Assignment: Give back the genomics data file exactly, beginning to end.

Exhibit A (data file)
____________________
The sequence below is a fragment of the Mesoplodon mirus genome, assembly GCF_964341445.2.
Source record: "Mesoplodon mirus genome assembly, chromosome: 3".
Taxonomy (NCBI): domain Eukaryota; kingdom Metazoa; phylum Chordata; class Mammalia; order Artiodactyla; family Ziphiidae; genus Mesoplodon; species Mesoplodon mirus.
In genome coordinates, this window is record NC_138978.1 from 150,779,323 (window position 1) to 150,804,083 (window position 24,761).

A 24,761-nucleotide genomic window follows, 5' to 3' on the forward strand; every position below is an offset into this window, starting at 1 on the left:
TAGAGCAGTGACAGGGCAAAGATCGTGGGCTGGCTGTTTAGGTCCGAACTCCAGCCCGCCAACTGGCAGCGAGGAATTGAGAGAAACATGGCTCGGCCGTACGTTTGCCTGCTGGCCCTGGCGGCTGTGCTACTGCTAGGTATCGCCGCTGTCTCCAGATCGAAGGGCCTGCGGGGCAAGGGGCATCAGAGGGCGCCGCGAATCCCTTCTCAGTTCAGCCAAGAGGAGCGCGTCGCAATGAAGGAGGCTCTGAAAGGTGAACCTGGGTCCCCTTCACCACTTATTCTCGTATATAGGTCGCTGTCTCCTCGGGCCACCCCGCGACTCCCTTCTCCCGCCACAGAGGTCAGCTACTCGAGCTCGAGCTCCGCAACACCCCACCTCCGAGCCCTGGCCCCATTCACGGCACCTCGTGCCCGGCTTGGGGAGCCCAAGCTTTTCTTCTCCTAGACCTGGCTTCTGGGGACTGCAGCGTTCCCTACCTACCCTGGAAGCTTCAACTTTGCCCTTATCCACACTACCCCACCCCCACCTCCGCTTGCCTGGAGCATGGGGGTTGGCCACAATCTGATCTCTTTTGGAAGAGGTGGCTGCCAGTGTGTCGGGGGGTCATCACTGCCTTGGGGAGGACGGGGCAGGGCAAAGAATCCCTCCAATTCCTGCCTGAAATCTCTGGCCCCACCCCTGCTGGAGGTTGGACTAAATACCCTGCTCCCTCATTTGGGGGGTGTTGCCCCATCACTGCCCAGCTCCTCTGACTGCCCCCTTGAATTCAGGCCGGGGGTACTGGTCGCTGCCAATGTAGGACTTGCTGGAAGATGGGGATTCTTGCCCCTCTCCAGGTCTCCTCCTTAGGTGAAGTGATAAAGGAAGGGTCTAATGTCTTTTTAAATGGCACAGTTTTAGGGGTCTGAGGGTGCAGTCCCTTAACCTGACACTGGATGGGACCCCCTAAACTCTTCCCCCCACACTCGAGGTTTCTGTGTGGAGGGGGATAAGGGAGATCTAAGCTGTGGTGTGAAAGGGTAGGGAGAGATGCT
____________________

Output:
The sequence below is a fragment of the Mesoplodon mirus genome, assembly GCF_964341445.2.
Source record: "Mesoplodon mirus genome assembly, chromosome: 3".
Taxonomy (NCBI): domain Eukaryota; kingdom Metazoa; phylum Chordata; class Mammalia; order Artiodactyla; family Ziphiidae; genus Mesoplodon; species Mesoplodon mirus.
In genome coordinates, this window is record NC_138978.1 from 150,779,323 (window position 1) to 150,804,083 (window position 24,761).

A 24,761-nucleotide genomic window follows, 5' to 3' on the forward strand; every position below is an offset into this window, starting at 1 on the left:
TAGAGCAGTGACAGGGCAAAGATCGTGGGCTGGCTGTTTAGGTCCGAACTCCAGCCCGCCAACTGGCAGCGAGGAATTGAGAGAAACATGGCTCGGCCGTACGTTTGCCTGCTGGCCCTGGCGGCTGTGCTACTGCTAGGTATCGCCGCTGTCTCCAGATCGAAGGGCCTGCGGGGCAAGGGGCATCAGAGGGCGCCGCGAATCCCTTCTCAGTTCAGCCAAGAGGAGCGCGTCGCAATGAAGGAGGCTCTGAAAGGTGAACCTGGGTCCCCTTCACCACTTATTCTCGTATATAGGTCGCTGTCTCCTCGGGCCACCCCGCGACTCCCTTCTCCCGCCACAGAGGTCAGCTACTCGAGCTCGAGCTCCGCAACACCCCACCTCCGAGCCCTGGCCCCATTCACGGCACCTCGTGCCCGGCTTGGGGAGCCCAAGCTTTTCTTCTCCTAGACCTGGCTTCTGGGGACTGCAGCGTTCCCTACCTACCCTGGAAGCTTCAACTTTGCCCTTATCCACACTACCCCACCCCCACCTCCGCTTGCCTGGAGCATGGGGGTTGGCCACAATCTGATCTCTTTTGGAAGAGGTGGCTGCCAGTGTGTCGGGGGGTCATCACTGCCTTGGGGAGGACGGGGCAGGGCAAAGAATCCCTCCAATTCCTGCCTGAAATCTCTGGCCCCACCCCTGCTGGAGGTTGGACTAAATACCCTGCTCCCTCATTTGGGGGGTGTTGCCCCATCACTGCCCAGCTCCTCTGACTGCCCCCTTGAATTCAGGCCGGGGGTACTGGTCGCTGCCAATGTAGGACTTGCTGGAAGATGGGGATTCTTGCCCCTCTCCAGGTCTCCTCCTTAGGTGAAGTGATAAAGGAAGGGTCTAATGTCTTTTTAAATGGCACAGTTTTAGGGGTCTGAGGGTGCAGTCCCTTAACCTGACACTGGATGGGACCCCCTAAACTCTTCCCCCCACACTCGAGGTTTCTGTGTGGAGGGGGATAAGGGAGATCTAAGCTGTGGTGTGAAAGGGTAGGGAGAGATGCT